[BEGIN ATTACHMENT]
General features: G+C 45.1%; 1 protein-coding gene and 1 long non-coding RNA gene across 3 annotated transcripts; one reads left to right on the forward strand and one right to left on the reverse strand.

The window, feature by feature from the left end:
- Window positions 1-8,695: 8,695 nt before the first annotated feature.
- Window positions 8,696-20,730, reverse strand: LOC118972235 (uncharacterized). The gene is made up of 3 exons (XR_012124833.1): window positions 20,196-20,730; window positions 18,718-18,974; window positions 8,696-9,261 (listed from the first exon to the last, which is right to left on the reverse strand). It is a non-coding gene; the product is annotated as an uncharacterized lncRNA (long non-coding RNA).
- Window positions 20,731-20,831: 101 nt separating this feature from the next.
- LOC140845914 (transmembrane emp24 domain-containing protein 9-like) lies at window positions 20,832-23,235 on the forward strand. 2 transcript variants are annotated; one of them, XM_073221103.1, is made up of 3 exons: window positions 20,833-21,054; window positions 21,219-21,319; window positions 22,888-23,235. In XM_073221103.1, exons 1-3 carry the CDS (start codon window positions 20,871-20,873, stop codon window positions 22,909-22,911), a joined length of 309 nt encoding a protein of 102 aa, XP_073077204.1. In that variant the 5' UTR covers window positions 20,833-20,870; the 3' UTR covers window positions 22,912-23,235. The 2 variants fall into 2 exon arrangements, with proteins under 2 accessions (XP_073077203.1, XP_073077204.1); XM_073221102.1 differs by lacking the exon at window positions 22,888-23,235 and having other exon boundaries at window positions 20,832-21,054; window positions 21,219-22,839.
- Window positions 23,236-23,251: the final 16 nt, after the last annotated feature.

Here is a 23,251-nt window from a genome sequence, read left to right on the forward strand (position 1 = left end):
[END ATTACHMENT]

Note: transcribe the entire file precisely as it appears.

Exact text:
General features: G+C 45.1%; 1 protein-coding gene and 1 long non-coding RNA gene across 3 annotated transcripts; one reads left to right on the forward strand and one right to left on the reverse strand.

The window, feature by feature from the left end:
- Window positions 1-8,695: 8,695 nt before the first annotated feature.
- Window positions 8,696-20,730, reverse strand: LOC118972235 (uncharacterized). The gene is made up of 3 exons (XR_012124833.1): window positions 20,196-20,730; window positions 18,718-18,974; window positions 8,696-9,261 (listed from the first exon to the last, which is right to left on the reverse strand). It is a non-coding gene; the product is annotated as an uncharacterized lncRNA (long non-coding RNA).
- Window positions 20,731-20,831: 101 nt separating this feature from the next.
- LOC140845914 (transmembrane emp24 domain-containing protein 9-like) lies at window positions 20,832-23,235 on the forward strand. 2 transcript variants are annotated; one of them, XM_073221103.1, is made up of 3 exons: window positions 20,833-21,054; window positions 21,219-21,319; window positions 22,888-23,235. In XM_073221103.1, exons 1-3 carry the CDS (start codon window positions 20,871-20,873, stop codon window positions 22,909-22,911), a joined length of 309 nt encoding a protein of 102 aa, XP_073077204.1. In that variant the 5' UTR covers window positions 20,833-20,870; the 3' UTR covers window positions 22,912-23,235. The 2 variants fall into 2 exon arrangements, with proteins under 2 accessions (XP_073077203.1, XP_073077204.1); XM_073221102.1 differs by lacking the exon at window positions 22,888-23,235 and having other exon boundaries at window positions 20,832-21,054; window positions 21,219-22,839.
- Window positions 23,236-23,251: the final 16 nt, after the last annotated feature.

Here is a 23,251-nt window from a genome sequence, read left to right on the forward strand (position 1 = left end):